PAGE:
That’s not to say Locke is necessarily incorrect in his intuition that the code must be entered; I only mean that if the events depicted in flashback are taken as instruction, he hasn’t learned. Like Hurley, Locke at times lets fear overrule common sense.

That’s one of the charming things about Lost: The characters aren’t just flawed in the dramatic sense of being imperfect in ways that must be exploited by the plot; they’re flawed in genuinely human ways — frequently petty, scared, stupid, bull-headed, jealous.

And the show has made a critical transition in its use of horror. Initially, there were strange creatures in the jungle — the still-unidentified metallic-sounding airline-pilot thrasher, a polar bear, and wild boars. But don’t you expect monsters on a television island?

That motif has been scaled back in favor of elements that are more disconcerting, more ambiguous, and more psychologically resonant: whispers, a dead father, a crazy French lady, the Others, apparitions of Walt, chummy guys named Desmond ... . Most chilling was the way Hurley’s thankless task of a survivor census revealed that there was someone among them who wasn’t on Flight 815.

Thematically, the show continues to grow. Many have noted Lost’s dominant themes — such as absent or asshole fathers — but the second season has introduced new wrinkles. The contrast between the ways the two different bands of survivors have organized — one loosely governed, the other militaristic — adds a welcome political element to the series.

And the prospect that the entirety of Lost is part of some social experiment brings to the fore troubling ethical questions — an expansion of the show’s consistent concern with mores, actions, and consequences. Without ever being preachy or ham-fisted, Lost is a deeply moralistic work, dealing nimbly and seriously with issues such as the withholding of important information, the social contract, collective and individual responsibility, the perils of generosity and greed, and the tension between spirituality and logic, faith and science.

Fear the Future

Still, I have concerns.

Those episode-closing scenes set to pop music are painful clichés, for one thing. (Although it was a good gag when Hurley’s CD player stopped working, making it ... The Day the Music Died.)

And the series has a tendency toward “Chris Carter moments” — named for the X-Files creator’s desperate need to withhold critical revelations at any cost, mostly through editing and point of view. When Sayid gets knocked out as he’s trying to place his transmitters, the audience doesn’t see who did it. Sure, there’s some suspense created by the technique, but it’s cheap.

And beyond that, isn’t it more interesting to watch Locke, knowing he did it, interact with Sayid and the rest of the survivors? The character would be more unpredictable, more dangerous, and also more poignant. Locke is a man who feels a certain kinship to the island; because of what it gave him, he owes it ... something. And he seems petrified of what might happen if he ever leaves.

The X-Files/Lost comparison only goes so far, though. Carter didn’t believe in the loyalty of his audience, worried that they’d abandon him if he ever revealed too much. As a result, the show’s mythology ran around in circles, divulging meaningless detail and never advancing. Abrams and company would appear to have a better core story, and they also trust the audience more, exceedingly generous in adding new information, new layers, new textures, new twists.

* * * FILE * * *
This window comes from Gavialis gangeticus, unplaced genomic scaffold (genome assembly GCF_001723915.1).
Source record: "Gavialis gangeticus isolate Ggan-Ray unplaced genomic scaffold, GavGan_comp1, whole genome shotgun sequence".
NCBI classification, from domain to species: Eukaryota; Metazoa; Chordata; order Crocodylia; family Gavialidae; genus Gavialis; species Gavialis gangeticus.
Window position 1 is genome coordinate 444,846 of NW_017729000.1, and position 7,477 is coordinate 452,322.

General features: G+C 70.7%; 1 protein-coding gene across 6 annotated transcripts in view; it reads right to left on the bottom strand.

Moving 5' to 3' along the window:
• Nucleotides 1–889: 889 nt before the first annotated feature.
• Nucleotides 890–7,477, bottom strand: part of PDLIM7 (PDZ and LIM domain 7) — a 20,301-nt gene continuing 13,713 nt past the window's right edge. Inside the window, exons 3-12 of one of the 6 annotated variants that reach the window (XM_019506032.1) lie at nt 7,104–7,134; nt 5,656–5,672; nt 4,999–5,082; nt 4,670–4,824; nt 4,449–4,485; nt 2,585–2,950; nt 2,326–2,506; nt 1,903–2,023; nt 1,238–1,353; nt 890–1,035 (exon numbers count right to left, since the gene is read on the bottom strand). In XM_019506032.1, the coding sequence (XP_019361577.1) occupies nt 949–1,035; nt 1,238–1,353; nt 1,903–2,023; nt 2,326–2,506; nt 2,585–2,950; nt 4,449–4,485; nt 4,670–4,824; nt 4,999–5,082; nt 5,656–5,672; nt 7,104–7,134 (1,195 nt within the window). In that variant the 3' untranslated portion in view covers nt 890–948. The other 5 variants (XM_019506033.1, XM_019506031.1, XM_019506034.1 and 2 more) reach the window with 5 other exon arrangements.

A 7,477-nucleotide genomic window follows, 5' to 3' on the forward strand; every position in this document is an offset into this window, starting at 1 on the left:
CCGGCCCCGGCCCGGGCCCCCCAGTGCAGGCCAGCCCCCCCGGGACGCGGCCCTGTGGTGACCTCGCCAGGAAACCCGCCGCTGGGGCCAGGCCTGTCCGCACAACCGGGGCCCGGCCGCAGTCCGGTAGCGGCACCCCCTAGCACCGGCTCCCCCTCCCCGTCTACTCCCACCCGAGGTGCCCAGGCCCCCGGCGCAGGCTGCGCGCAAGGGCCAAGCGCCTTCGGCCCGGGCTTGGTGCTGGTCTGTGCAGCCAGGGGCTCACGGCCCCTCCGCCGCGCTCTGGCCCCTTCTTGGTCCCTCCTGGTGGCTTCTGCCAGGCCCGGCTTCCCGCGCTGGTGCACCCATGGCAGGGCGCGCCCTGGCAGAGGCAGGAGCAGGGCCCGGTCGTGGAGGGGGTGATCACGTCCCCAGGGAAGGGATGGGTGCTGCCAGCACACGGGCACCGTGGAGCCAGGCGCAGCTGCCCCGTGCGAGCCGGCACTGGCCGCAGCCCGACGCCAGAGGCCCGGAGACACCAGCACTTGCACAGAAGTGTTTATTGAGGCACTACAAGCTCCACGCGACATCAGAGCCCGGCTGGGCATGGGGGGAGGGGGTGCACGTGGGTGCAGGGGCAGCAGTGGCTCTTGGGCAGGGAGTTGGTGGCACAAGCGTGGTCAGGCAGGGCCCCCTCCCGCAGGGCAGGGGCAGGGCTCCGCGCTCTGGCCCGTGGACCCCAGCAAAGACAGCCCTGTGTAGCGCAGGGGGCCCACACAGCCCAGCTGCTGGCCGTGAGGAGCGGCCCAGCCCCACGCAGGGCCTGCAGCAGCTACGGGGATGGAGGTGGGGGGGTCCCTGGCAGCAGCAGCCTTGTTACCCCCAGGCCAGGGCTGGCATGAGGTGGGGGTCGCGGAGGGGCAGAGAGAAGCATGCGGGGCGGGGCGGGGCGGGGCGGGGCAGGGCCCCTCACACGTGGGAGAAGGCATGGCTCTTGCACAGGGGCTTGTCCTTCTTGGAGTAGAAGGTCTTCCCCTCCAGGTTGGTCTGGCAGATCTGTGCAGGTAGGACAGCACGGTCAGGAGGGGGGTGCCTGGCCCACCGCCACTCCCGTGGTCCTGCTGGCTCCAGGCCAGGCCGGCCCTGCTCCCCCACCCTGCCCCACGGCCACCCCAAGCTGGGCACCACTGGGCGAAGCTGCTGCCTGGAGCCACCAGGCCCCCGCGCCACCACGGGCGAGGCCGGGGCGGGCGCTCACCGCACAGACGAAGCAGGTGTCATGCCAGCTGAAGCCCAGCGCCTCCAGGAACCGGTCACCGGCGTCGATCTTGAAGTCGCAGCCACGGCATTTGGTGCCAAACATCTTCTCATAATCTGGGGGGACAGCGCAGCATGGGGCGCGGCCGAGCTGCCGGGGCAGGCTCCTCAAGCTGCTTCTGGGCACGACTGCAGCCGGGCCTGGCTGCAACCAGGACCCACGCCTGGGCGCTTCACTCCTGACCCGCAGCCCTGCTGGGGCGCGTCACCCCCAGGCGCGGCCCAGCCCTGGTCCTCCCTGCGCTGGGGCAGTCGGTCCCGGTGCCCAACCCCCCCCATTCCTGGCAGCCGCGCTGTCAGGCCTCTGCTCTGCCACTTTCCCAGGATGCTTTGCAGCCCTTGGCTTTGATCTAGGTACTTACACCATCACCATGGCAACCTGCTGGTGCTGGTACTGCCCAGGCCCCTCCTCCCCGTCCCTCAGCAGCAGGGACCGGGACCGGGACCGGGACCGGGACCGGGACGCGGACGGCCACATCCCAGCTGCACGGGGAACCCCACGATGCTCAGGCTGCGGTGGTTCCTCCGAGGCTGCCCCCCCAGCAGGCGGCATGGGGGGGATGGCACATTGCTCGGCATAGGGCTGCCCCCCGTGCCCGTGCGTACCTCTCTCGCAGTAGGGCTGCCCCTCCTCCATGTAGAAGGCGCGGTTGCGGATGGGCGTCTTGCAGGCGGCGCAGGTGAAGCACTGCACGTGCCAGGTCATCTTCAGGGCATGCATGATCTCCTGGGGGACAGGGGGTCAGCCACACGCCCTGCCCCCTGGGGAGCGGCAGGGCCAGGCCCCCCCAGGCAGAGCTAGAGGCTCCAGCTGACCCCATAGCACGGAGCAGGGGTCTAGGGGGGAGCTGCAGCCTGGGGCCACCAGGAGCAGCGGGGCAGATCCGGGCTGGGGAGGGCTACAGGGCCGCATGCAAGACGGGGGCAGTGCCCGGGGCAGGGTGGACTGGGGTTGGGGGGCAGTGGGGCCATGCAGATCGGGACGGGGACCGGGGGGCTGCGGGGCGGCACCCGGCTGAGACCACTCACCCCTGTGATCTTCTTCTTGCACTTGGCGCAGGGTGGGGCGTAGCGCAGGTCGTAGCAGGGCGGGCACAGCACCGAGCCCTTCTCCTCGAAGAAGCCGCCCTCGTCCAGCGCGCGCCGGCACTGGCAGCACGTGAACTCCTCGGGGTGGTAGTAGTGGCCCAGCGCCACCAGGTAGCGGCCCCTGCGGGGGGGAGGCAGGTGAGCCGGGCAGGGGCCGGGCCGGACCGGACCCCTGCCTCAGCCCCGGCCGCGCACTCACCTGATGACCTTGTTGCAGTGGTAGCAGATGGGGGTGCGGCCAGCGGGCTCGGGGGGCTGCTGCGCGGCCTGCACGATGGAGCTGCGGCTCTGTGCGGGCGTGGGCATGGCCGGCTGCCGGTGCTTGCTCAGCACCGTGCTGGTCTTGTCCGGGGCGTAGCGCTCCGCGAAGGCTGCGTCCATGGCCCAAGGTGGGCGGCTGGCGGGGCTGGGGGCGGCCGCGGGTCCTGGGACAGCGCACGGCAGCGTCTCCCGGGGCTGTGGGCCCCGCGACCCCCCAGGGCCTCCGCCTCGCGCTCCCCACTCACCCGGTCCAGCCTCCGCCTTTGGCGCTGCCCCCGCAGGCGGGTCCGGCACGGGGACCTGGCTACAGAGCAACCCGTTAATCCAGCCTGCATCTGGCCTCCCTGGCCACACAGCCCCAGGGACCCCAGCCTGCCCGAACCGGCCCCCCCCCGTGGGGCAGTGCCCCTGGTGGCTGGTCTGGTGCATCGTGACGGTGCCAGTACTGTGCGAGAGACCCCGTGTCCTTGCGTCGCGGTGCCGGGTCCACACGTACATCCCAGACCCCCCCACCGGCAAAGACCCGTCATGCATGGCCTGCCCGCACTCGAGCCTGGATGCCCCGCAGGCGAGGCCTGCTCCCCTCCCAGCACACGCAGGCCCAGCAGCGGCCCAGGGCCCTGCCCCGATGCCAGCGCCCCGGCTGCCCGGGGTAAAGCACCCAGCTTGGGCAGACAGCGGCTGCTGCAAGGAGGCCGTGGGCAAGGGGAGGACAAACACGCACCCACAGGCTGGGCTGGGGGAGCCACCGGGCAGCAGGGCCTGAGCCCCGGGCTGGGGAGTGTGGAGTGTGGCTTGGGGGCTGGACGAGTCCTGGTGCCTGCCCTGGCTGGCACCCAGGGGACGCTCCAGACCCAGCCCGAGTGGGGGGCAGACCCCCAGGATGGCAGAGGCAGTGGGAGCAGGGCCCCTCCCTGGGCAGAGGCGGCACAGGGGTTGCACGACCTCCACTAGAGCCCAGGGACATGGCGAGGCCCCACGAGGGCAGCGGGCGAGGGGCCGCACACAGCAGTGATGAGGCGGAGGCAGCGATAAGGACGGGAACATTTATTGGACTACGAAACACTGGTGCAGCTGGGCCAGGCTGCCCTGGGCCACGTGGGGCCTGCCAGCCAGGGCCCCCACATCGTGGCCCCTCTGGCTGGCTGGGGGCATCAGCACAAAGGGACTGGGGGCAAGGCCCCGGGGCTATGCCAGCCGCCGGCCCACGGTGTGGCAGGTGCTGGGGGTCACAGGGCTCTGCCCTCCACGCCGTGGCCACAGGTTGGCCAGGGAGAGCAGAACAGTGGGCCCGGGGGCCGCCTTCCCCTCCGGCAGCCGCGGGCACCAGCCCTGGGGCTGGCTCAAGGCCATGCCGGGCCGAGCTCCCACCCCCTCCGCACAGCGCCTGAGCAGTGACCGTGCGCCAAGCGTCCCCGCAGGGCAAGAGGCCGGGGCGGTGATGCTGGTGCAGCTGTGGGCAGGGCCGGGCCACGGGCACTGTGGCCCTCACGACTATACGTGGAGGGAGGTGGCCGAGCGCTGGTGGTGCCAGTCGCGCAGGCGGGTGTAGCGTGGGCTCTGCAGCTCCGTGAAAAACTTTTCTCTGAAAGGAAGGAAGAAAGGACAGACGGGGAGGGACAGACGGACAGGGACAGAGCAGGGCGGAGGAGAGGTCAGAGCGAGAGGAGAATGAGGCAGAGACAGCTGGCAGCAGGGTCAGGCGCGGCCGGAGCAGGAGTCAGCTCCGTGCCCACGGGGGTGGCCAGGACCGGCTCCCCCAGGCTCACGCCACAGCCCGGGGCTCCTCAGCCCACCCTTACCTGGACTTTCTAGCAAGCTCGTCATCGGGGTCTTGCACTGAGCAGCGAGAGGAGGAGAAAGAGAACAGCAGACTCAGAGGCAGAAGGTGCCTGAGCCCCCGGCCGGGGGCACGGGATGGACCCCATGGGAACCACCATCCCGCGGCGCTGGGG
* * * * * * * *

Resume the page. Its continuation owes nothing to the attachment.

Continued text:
But as good as Lost is in ways big and small, its future fills me with dread. Great shows envisioned with tidy, finite story arcs often become unwieldy and bloated once they become profit centers. The X-Files is one obvious example. David Chase intended to whack The Sopranos long before now, but he keeps giving it a reprieve, and the show, while still compelling, often feels like it’s in a holding pattern until somebody decides to truly, really end the damned thing.

So while I love Lost and where it’s headed, I fret about its final destination. By that, I don’t mean the ultimate solution to all its mysteries, but whether it will be subjected to the endless hit-TV-series death march, in which a show’s success makes it impossible for the network to pull the plug. That approach is fine for Friends, but not for something with a circumscribed and carefully mapped-out narrative.

That’s the nature of network television, though; it’s a medium that generally repels artistry at every turn. Writers aren’t asked to put out the first 100 pages of a novel before the publisher sets a final page count, and movie studios don’t force filmmakers to release the first few reels of a picture before setting a budget and running time for the remainder.

But that’s essentially how television works; shows might get pruned before they can conclude their stories, or they might be put on life support indefinitely, excruciatingly drawing out the narrative, sucking it dry until nobody gives a shit.

The irony is that Lost is a series that artistically exploits commercial television better than anything else I’ve seen; its structure and smart, detailed writing ensure that it can be extended longer than its core story would normally allow — to a point. I worry that it will slowly, inexorably yield to the medium, stretched to tedium and frustration.

At the very least, I hope it’s a good struggle. And maybe, just maybe, Lost will emerge victorious.